Namaste serves as a non-denominational challenge to not get lazy or complacent; to realize that we can’t just myopically contain our practice to the mat. We can’t be content with just stretching and breathing and preaching that the peace of the microcosm will benefit that of the macrocosm. We can’t just look to the privilege of our own self-care and say, ok, it’s all well and good to do this, so I don’t need to march or protest or write or sing or tweet.

We have to take that namaste one step further.

Activist and yogi Kerri Kelly spoke this truth beautifully in her recent TEDx talk. She called out the problem of “the privilege of well-being,” arguing cogently that we yogis are mandated to step out of our green-juiced, acupunctured bubbles and show up off the mat as well as on, rejecting “a storyline sponsored by a system that profits from our sickness.”

Kelly describes the ways in which she’s grappled with her own privilege of well-being over the years, realizing that “no one can be well unless everyone is well; we are in this together.” She learned to follow her own pain into a process of transformation, collective action, and reconciliation, and now calls on us all to “discover that we are not alone in our heartbreak and we are not alone in our hope.”

Though the system may be broken, though there remain deep structural inequalities and wretched institutionalized suffering, we are called to come together to revolutionize that system, to acknowledge the wholeness in each being, to call out the injustice that blinds us to one another’s divinity, and to bow to one another across the barricades.





Rachel Meyer is a Portland, Oregon-based writer and yoga teacher. Her work has appeared in Yoga Journal, The Washington Post, On Being, HuffPost, Yoga International, RecoveringYogi, and more. You can find her at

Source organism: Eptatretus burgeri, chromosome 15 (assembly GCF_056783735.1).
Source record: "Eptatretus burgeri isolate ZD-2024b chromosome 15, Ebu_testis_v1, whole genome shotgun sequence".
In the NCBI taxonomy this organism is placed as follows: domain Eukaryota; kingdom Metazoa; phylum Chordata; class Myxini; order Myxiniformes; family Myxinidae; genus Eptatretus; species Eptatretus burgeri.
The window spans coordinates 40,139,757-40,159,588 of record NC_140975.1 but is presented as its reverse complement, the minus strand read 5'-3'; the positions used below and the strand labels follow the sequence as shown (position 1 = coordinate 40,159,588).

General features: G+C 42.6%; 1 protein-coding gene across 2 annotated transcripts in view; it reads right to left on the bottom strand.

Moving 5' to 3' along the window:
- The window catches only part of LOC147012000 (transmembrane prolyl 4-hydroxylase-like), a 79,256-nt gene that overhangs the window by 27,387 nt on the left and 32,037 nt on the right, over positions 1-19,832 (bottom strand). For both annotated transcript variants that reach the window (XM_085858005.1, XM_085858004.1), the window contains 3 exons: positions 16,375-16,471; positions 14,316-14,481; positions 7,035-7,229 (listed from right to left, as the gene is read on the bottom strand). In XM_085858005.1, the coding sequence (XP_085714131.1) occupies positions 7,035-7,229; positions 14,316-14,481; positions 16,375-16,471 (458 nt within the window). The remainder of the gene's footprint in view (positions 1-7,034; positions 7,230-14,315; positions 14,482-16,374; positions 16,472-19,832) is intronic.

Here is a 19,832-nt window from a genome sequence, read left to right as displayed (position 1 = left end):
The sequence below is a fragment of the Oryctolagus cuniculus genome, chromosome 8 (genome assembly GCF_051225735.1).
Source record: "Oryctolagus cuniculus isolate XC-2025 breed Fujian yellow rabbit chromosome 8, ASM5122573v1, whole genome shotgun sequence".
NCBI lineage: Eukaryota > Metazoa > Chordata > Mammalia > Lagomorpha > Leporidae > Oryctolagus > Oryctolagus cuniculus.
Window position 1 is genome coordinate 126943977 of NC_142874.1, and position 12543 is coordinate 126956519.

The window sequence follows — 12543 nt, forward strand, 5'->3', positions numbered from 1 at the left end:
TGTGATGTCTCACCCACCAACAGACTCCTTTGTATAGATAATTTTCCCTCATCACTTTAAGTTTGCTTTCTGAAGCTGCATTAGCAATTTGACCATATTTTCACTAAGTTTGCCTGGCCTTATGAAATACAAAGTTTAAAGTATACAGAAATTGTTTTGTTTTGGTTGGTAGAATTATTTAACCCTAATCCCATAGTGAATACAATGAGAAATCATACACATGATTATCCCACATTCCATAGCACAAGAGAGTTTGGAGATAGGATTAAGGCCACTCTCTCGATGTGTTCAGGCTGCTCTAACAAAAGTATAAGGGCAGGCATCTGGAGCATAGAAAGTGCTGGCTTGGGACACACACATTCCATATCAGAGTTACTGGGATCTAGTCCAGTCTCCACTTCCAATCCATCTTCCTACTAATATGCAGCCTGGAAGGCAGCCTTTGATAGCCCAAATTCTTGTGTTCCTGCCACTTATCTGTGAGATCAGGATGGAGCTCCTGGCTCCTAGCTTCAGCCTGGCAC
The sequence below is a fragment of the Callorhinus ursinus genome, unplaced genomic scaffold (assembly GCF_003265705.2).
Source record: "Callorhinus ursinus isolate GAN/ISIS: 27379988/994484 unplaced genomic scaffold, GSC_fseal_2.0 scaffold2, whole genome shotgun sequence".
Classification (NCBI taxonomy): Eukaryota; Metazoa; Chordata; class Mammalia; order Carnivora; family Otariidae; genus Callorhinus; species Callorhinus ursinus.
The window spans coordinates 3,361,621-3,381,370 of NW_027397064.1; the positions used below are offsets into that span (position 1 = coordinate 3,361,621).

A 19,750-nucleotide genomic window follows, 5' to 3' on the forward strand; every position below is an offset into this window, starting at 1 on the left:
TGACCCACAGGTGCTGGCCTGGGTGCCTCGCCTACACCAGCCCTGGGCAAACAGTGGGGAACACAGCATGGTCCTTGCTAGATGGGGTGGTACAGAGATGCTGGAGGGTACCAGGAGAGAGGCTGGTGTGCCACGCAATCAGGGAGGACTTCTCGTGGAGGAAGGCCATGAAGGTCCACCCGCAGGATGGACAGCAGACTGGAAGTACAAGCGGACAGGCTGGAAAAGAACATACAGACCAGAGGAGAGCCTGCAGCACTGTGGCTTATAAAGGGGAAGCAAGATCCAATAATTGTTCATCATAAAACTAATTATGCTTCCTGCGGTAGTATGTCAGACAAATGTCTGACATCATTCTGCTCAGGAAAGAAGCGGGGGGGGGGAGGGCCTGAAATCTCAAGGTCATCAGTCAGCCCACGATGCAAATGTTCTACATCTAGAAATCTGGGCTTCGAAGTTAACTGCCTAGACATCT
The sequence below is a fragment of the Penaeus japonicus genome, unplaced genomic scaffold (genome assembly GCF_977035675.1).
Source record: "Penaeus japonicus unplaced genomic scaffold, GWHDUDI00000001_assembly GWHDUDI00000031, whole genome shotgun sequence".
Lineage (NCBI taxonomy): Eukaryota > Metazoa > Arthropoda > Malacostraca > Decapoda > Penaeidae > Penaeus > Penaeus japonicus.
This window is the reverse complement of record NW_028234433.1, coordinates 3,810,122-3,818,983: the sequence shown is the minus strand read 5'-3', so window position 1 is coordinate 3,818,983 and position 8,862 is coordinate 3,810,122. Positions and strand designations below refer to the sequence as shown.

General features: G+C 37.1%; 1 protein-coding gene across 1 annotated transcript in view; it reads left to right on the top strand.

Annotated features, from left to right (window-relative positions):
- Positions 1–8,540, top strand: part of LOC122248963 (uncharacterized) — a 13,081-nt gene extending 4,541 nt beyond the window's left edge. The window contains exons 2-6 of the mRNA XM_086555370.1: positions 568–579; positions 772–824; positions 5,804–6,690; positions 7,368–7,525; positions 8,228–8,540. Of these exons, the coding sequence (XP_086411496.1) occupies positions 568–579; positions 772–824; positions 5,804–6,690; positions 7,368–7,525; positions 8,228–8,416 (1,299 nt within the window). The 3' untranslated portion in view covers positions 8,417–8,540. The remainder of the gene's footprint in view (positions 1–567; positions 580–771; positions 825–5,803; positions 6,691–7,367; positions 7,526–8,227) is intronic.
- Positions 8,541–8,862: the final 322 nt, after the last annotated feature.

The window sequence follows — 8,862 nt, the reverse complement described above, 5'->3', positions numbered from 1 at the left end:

Svadhyaya: Understand Yourself, Understand Your World

“You should sit in meditation for twenty minutes every day – unless you’re too busy; then you should sit for an hour.”  – Zen proverb

This quote is one that I often refer to. It’s one that I come back to again and again when I feel like I am too busy, too tired, too caught up in life to put aside those twenty minutes per day on my meditation cushion. But it also came to mind quite forcefully the other day, when I was encouraging a friend to at least consider the idea that regular yoga classes might be good for him and his bad back. With a laugh, he replied, “I don’t have time for navel gazing.”

Since when has taking care of ourselves, and getting to know ourselves, become “navel gazing?”

And, come to that, since when has “navel gazing” been such a bad thing?

In our Western culture, we’re taught to constantly look outside of ourselves for fulfillment, happiness, success. We are conditioned to believe that material things will bring us happiness, that money is one of the most important measures of success, and that other people – our friends, families, lovers – will fulfill us.

We forget our own responsibility to ourselves.